A growing trend toward more unexpected urban emergencies requires a scientific approach to support urban emergency management. The concept of a resilient city is an effort in that direction, but it hasn't yet been well defined. A team of Chinese researchers have proposed a dynamic geo-simulation model to integrate data sources, simulate complex geographic processes and improve urban public safety with better emergency response.
The Asian Development Bank (ADB) and Japan are to help developing countries in Asia and the Pacific tap the latest technologies, including satellite maps, to help them prepare and respond more effectively and quickly to natural disasters.
The World Bank today approved a $400 million loan for the Tamil Nadu Sustainable Urban Development Project to help strengthen the financial and administrative capacity of Urban Local Bodies (ULBs) in planning, financing and delivering services in a financially sustainable manner. It will also pilot best practices in urban management in select cities.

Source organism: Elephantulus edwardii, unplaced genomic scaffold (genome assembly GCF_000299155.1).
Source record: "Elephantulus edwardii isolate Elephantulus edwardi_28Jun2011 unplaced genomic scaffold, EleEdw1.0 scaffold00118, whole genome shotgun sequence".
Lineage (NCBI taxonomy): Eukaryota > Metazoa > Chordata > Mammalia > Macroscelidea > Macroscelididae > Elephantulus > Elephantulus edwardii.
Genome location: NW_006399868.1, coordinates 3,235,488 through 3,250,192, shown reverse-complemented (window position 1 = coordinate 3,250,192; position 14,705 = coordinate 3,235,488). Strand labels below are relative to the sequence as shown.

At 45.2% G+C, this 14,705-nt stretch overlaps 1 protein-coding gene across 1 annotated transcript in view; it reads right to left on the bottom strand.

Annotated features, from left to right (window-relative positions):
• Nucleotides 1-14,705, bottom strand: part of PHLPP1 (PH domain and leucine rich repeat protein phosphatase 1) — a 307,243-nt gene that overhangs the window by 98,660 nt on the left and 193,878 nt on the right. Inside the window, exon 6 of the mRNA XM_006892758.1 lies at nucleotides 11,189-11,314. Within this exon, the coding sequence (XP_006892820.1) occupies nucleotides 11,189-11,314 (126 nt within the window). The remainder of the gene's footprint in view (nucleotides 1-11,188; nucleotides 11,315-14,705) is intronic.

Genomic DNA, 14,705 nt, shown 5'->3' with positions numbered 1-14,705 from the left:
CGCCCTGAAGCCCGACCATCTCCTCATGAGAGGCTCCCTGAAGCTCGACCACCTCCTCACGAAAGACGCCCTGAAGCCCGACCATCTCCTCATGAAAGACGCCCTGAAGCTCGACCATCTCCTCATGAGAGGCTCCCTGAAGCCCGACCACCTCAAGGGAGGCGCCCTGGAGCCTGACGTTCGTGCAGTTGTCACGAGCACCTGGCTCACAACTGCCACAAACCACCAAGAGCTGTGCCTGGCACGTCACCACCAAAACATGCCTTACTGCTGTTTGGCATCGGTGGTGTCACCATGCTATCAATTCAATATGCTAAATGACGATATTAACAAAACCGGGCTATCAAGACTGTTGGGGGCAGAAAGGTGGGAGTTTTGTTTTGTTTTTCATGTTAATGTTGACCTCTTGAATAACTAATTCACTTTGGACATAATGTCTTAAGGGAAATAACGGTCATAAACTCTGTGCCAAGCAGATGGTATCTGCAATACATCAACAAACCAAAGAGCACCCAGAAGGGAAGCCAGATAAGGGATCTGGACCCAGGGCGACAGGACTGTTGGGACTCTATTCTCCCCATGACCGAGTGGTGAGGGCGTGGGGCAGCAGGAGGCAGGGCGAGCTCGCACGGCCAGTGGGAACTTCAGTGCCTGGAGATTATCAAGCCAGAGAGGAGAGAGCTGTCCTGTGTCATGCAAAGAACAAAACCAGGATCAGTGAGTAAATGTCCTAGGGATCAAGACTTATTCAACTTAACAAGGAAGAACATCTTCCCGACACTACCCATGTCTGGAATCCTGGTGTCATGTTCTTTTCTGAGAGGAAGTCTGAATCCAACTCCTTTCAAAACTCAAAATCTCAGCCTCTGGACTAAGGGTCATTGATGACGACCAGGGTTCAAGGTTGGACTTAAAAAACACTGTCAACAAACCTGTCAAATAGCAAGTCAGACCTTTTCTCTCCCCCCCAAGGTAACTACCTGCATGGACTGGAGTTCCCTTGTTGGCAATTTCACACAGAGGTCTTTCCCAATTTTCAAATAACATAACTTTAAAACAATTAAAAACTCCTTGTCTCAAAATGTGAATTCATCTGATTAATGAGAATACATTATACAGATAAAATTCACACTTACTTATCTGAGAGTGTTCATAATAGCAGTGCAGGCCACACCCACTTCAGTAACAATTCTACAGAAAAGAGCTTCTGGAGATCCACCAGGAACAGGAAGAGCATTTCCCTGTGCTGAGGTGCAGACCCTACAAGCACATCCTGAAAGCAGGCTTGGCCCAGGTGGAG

Projects that target aid toward villages and rural areas in the developing world often face time-consuming challenges, even at the most basic level of figuring out where the most appropriate sites are for pilot programs or deployment of new systems such as solar-power for regions that have no access to electricity. Often, even the sizes and locations of villages are poorly mapped, so time-consuming field studies are needed to locate suitable sites.
Going beyond simply mapping, Jakarta-based TerralogiQ creates dashboards that allow its customers to track change and monitor the location and performance of assets. The company has amassed a number of notable corporate and government clints in Indonesia, including plantation owners and the national search and resucue organization BASERNAS.